Alloy explained to me that even if farmers have access to market prices and weather forecasts along with connections to buyers, how does that ensure they make the necessary connections to get their product to market? For this stage of the company, Farmerline primarily focuses on opening market access for smallholder farmers through easy and inexpensive communication channels as well as helping NGOs conduct monitoring and evaluation. The technology enables rapid change by speeding up communication pathways, allowing fast change now. This kind of speed may slow down when the next kind of demand for services presents itself. The widely applicable technology brings scalability to the idea, while combining a localized approach could ensure that the product could evolve and adapt based on its local context. I’m curious to hear about how others adapt during the dynamic interplay of sudden and slower change.

Considerations for M&E capabilities during Farmerline’s early-stage pilots

In the past week, I’ve been working with the Farmerline team on how we can take the next steps to expand while in the middle of a pilot (and beginning another). Farmerline plays an integral role in getting stakeholders the information they need to better manage crops, reach markets to sell those crops, and appropriate market prices for inputs and outputs. One of the toughest things I am constantly thinking about is what will be able to prove our business model. Right now, they have had strong interest from non-profits with large groups of beneficiaries, but the hope is that farmers would be able to pay for the service to sustain business. While all its value-added services are extremely important in the process of getting vital information to farmers in Ghana, what do farmers demand the most? Right now, they need information from non-profits and government to reach the market and manage crops. But what services do they demand where the net benefit of Agro-Calls and Call-Ins is positive for their growth? At this expansion phase, we know we have to take advantage of growth at the right time and make decisions quickly, all of which is difficult while in the middle of the pilots.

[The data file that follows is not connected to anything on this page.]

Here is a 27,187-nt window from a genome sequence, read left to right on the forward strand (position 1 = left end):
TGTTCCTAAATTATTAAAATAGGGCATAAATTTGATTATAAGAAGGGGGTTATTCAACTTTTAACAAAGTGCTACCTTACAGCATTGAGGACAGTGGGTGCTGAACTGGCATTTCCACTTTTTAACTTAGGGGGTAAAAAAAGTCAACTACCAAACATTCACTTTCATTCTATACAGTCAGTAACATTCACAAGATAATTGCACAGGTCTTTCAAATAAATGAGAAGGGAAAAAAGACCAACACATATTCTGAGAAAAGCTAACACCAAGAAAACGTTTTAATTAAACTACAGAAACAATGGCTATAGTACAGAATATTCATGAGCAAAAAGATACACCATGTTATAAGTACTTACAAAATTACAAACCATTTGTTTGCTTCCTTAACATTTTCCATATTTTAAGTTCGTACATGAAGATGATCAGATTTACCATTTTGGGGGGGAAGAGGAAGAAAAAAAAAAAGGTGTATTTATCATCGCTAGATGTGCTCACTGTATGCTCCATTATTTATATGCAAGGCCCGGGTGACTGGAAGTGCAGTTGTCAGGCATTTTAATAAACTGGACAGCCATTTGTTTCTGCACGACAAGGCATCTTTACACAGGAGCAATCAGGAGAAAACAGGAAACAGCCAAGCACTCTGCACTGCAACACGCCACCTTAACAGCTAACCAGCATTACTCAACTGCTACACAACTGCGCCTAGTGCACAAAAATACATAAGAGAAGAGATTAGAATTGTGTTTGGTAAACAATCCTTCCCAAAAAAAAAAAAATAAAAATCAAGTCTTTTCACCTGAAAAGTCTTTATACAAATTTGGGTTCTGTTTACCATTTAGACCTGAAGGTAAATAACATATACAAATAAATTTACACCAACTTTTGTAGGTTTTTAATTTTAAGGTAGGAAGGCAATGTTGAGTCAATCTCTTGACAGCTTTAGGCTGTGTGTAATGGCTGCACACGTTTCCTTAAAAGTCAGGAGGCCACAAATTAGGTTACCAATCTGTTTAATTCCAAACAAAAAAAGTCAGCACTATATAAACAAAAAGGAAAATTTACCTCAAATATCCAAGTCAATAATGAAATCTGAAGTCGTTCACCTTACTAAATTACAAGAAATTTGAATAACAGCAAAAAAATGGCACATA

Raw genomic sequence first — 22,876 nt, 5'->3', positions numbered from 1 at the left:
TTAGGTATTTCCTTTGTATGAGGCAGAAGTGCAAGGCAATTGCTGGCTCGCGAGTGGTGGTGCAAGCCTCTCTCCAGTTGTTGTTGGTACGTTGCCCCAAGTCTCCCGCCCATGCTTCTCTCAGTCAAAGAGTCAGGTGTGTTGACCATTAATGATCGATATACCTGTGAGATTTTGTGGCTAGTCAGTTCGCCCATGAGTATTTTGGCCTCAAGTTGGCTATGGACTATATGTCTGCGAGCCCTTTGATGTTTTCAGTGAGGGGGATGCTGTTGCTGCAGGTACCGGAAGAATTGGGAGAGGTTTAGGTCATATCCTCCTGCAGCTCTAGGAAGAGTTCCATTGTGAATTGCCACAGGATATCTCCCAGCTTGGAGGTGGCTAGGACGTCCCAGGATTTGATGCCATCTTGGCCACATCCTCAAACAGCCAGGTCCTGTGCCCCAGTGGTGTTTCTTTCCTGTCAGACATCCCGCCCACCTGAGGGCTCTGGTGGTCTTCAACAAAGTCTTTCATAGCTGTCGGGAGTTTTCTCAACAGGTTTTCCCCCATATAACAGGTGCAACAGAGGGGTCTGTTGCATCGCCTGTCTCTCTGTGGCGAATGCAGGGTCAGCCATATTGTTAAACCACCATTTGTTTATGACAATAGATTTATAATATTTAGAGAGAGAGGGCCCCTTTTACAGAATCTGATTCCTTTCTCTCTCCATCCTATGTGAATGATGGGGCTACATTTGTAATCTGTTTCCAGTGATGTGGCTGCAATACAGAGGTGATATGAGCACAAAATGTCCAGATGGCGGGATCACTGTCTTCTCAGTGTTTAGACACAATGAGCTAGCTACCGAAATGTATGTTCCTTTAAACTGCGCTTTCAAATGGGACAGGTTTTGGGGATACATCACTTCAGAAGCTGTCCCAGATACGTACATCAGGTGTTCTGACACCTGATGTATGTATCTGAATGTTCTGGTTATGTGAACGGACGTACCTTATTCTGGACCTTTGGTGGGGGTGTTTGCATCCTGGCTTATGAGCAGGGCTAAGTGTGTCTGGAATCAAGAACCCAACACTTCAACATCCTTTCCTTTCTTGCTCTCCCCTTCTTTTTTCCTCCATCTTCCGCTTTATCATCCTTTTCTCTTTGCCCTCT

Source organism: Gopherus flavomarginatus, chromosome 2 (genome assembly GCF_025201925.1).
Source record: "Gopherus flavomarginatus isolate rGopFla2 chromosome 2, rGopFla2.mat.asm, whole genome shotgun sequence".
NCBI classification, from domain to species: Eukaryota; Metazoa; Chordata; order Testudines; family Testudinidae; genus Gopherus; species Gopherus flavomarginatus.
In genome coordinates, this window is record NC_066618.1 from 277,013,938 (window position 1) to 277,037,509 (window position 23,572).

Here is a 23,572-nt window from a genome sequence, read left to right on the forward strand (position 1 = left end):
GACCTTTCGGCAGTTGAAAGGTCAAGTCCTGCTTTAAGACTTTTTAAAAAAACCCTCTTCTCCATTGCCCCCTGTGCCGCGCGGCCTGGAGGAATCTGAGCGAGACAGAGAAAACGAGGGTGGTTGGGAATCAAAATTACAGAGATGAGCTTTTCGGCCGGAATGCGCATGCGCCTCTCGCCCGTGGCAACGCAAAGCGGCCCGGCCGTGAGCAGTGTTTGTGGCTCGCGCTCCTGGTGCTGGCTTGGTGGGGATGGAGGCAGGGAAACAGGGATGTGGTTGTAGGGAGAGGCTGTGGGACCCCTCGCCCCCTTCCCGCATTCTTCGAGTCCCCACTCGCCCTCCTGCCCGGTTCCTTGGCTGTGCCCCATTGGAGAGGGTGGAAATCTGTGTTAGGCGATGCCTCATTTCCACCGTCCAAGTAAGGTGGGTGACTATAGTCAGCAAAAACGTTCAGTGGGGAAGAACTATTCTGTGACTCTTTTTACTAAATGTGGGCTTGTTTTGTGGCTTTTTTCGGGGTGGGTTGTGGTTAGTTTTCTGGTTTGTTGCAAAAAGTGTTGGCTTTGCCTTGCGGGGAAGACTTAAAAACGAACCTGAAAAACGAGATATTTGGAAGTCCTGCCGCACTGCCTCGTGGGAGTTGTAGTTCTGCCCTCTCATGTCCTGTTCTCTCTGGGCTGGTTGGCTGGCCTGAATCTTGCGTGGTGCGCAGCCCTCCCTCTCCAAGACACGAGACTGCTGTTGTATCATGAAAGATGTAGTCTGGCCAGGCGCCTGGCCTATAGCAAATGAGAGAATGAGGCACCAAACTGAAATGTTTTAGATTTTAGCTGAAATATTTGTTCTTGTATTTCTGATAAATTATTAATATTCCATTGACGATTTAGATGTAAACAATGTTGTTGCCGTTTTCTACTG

The uniqueness of Farmerline is a combination of ease of use, wide applicability and its specific focus on small shareholder farmers. At a glance, this seems like a win-win for so many organizations working with differing cultures, languages, and access to a mobile phone. I’ve learned that in Ghana, the country in which they operate, researchers have cited up to 91% of the target population for mobile use is saturated. The vast use of mobile phones has seen an explosion of apps targeted at solving deeply entrenched social issues, but the new space has created what one article from SSI calls “pilotitis” (Khan & Joseph, 2013). Writers Khan and Joseph highlight the need to move beyond the “conceptualizing and testing phase” in order to “catalyze systemic change” (Khan & Joseph 2013). This “innovation cult” drives inventors to seek new solutions to endemic problems, which is inherently good, but ultimately change needs execution to scale. Even though the founders developed this technology as they themselves lived and worked on smallholder farmers, wide adoption is still key to success.